Roads - key principles

New roads create new traffic

Decades-worth of extensive evidence shows that new roads create new traffic. Far from solving the transport problem, road-building actually causes an increase in congestion.

Professor Phil Goodwin in his 2006 article Induced traffic again. And again. And again pointed out that for 80 years, empirical studies and official reports have agreed on the rather inconvenient truth that increased road capacity leads to more traffic: read more

The 2017 CPRE report End of the road analysed 13 separate road schemes and found that, on average, traffic grew 47% more than background levels, with one scheme more than doubling traffic within 20 years. Four schemes were assessed for their longer-term impacts and none showed the promised reduction in congestion; all put pressure on adjoining roads: read more

Reduce use of fossil fuels

With climate change and its implications and the UK’s global commitments to reduce carbon dioxide emissions, there should be a strong presumption against significant road widening or new roads that would increase emissions and cause more pollution. Climate change will have major impacts on the natural environment and wildlife as well as people and its impacts should be mitigated as far as possible. Reducing fossil fuel dependent transport is clearly a mechanism for this.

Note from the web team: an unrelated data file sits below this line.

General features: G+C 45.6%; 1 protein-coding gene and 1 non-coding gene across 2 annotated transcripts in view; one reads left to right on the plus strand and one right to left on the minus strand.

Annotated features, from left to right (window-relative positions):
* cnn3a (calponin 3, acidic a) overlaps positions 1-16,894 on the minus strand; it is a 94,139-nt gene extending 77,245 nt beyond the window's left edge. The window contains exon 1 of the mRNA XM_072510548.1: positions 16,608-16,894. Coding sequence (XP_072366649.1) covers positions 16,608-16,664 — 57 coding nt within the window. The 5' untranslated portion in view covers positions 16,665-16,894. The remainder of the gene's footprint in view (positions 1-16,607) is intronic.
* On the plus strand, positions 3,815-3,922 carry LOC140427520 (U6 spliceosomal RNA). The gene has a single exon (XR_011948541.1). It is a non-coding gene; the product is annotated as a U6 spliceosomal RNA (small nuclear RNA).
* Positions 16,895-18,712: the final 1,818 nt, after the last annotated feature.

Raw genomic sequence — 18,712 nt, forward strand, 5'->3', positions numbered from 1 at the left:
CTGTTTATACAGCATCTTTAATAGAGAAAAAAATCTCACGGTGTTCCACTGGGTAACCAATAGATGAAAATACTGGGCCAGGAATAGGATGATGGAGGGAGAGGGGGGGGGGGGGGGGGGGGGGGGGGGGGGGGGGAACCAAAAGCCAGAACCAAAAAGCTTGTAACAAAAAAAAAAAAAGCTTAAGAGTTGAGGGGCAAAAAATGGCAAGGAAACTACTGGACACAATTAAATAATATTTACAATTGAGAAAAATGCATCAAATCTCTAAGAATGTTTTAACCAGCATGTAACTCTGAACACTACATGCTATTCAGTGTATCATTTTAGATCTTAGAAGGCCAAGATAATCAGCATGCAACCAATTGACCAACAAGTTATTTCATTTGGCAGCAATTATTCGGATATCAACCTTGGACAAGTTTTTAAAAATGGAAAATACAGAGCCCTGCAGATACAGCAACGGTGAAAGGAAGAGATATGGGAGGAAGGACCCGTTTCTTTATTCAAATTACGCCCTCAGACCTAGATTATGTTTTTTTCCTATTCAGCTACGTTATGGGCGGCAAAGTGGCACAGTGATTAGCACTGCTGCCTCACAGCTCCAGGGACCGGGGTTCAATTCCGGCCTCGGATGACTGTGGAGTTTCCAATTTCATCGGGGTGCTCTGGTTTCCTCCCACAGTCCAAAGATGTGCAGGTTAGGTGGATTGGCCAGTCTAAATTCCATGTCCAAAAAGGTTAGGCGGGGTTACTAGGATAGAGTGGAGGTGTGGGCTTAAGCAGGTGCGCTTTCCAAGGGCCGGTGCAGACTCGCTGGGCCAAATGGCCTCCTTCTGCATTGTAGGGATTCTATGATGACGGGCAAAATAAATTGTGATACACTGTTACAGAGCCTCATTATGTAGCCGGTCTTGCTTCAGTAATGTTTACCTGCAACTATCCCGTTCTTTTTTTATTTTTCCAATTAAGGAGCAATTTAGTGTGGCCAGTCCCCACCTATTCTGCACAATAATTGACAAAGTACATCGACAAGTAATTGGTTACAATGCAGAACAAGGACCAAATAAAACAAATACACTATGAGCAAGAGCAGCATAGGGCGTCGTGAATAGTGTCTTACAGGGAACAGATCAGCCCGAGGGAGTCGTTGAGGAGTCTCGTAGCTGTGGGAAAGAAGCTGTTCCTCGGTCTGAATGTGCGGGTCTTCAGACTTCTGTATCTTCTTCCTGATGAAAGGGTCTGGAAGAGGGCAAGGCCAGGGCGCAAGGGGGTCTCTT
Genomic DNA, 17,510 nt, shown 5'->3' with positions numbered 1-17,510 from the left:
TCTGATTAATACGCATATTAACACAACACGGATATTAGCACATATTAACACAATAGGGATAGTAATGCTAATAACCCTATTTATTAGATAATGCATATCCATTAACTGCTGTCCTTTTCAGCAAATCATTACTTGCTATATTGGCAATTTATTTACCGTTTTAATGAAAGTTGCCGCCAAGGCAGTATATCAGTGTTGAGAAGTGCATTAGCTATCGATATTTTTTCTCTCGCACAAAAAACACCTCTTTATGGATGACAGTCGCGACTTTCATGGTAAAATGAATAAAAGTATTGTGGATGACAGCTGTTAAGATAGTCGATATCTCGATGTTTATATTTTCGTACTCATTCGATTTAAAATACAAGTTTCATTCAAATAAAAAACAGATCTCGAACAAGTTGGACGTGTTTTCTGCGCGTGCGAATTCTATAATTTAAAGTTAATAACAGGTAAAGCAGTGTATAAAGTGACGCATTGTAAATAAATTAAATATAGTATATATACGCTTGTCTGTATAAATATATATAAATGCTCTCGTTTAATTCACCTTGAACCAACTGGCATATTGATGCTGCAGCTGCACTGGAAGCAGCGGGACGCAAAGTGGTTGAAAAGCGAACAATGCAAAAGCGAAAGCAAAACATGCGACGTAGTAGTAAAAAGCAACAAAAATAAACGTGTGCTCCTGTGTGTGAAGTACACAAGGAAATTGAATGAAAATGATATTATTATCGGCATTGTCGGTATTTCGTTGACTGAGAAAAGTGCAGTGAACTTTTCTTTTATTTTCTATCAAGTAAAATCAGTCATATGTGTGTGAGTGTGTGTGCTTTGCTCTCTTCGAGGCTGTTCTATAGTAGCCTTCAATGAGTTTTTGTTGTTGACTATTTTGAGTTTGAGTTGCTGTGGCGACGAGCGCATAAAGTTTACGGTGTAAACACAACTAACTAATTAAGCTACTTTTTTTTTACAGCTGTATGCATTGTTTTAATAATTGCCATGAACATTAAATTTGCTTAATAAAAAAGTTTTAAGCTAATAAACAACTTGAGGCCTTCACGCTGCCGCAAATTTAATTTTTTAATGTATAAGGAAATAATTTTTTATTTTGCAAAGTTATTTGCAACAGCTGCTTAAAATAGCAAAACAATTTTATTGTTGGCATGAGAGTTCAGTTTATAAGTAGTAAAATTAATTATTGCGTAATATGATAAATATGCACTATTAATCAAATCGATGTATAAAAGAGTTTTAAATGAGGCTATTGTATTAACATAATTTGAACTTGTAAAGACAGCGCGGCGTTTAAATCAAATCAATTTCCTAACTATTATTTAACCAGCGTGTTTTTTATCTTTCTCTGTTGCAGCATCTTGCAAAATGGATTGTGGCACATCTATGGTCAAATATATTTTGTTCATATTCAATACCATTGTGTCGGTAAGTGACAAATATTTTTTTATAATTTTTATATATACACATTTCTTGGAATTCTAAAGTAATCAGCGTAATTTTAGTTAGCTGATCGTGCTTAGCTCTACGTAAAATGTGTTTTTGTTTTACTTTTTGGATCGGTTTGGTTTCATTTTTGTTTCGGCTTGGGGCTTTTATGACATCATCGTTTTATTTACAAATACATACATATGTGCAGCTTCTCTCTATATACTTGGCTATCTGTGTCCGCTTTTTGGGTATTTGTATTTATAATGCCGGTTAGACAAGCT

Sustainable Transport Hierarchy

Sussex Wildlife Trust requires all road schemes to fit into the Department for Transport’s Sustainable Transport Hierarchy. We want to see all national and local consultations follow this clearly. The A27 consultations come from the Highways Agency rather than the Department for Transport but as a Government department they should uphold the same standards to:

  1. Minimise demand
  2. Widen travel choices
  3. Improve efficiency
  4. Increase capacity as a last resort

High quality information

Consultations should always be informed by the best available evidence base. The purpose of this information is to demonstrate the impacts on biodiversity, whether positive or negative. Alongside the data, we expect any consultation to provide an impartial evaluation of this information. This should ensure that an informed decision can be made, enabling the public bodies involved to uphold their duties under section 40 of the NERC Act 2006.

Strategically planned development

Sussex Wildlife Trust wishes to see an integrated approach to infrastructure. The strategic allocation of areas for development must take transport into account and should be better blended with local requirements and local schemes. Currently, there is little connection between national and local plans. Roads and public transport proposals need to be linked into housing and retail development as well as Green Infrastructure plans.

Net gains for biodiversity

Sussex Wildlife Trust will not support schemes where there is a net loss to biodiversity and people’s access to it, nor where we consider that mitigation or compensation is insufficient.

Sussex Wildlife Trust expects that all schemes will clearly set out how their proposals intend to carefully integrate gains for biodiversity. These gains should be relevant to the species and habitats that are already present within the area of the scheme, and the information provided should extend to how these gains will be managed and protected into the future.